Point of View

The BFS sector’s laggards need to stop only seeing uncertainty in sustainable finance—and think about the innovation process

March 17, 2020

Many investors still make excuses for not moving toward sustainable endeavors, often citing the uncertainty surrounding the technology, policies, and environments required to transform. While some established giants and newcomers in the banking and financial services (BFS) sector, like HSBC and Nutmeg, incorporate environmental, social, and governance (ESG) factors into their investments, many remain purely focused on financial return. True, we might not know the exact technologies and regulatory environments that will solve the climate crisis, but we do know the innovation processes that will get the green machine moving. Take the dramatic fall in the cost of solar or wind power over the last decade as a proven case. To drive the well-understood sustainable investment vehicles, the BFS sector must connect its capital experts with the technology experts—enterprises, service providers, and policymakers—to nail down viable roadmaps that guide sustainable finance forward.

 

BFS leaders are rising above the uncertainty to focus on sustainable investment vehicles—don’t end up stranded with a personal carbon bubble

 

Perhaps the most commonly cited barrier to sustainable finance (broadly defined as finance aiming to meet the UN Sustainable Development Goals) is the uncertainty surrounding the technologies that will trigger a mass-revolution against fossil fuels and a move toward sustainable energy. Carbon capture, sequestration, and utilization (CCSU) is a leading example. But the leaders of the BFS sector aren’t dwelling on the technological uncertainty; instead, they’re targeting the transition phase… best summed up by Cambridge University’s Institute for Sustainable Leadership (CISL, Exhibit 1).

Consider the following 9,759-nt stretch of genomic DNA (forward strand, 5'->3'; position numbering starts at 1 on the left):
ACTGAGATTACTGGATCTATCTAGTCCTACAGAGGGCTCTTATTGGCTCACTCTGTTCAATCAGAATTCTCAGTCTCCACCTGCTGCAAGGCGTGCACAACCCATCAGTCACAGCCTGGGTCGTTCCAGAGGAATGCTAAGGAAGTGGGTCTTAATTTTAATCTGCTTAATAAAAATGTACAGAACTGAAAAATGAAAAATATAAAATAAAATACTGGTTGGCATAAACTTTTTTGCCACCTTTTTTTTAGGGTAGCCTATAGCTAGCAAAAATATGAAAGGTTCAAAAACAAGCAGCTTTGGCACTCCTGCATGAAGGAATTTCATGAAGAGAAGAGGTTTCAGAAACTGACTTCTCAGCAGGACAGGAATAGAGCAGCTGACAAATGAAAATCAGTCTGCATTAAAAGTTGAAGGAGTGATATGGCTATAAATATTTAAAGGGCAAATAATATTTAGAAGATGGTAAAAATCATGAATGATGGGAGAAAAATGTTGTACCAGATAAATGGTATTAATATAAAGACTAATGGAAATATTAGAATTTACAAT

Exhibit 1: BFS’ sustainable leaders are financing the processes that will allow others to achieve net-zero—rather than worrying about the uncertainty of which assets to fund now

 

 

 

 

Source: Cambridge Institute for Sustainability Leadership, 2020), Bank 2030: Accelerating the transition to a low carbon economy.

 

Rather than aligning with the economists predicting future ecosystems, environments, policies, and technology—a difficult if not impossible task—there are some proactive BFS leaders that have moved on from investments purely based on financial return and realized that we now know which innovation processes will create the technologies we need. We are funding those through knowledge capital, natural capital, and human capital. Leading BFS players are getting ahead of the curve so they aren’t left at the end with stranded assets and forced divestment or scrappage, once everyone else has embraced that we’re heading to net-zero, one way or another. 

 

HSBC’s financial services integrate ESG into decision making. Named 2019’s World’s Best Bank for Sustainable Finance, HSBC works throughout its ecosystem for the sake of investment transparency and critically for this piece, creating the right conditions that support long-term sustainable investment. In addition to pledges which include monetary commitments to sustainability and addressing risk in partnership with expert-led groups like the TCFD, HSBC goes on to provide services that aid transition activities such as merger and acquisition (M&A) support for renewable energy customers; they also support industry policies, standards, and principles required to make the transition.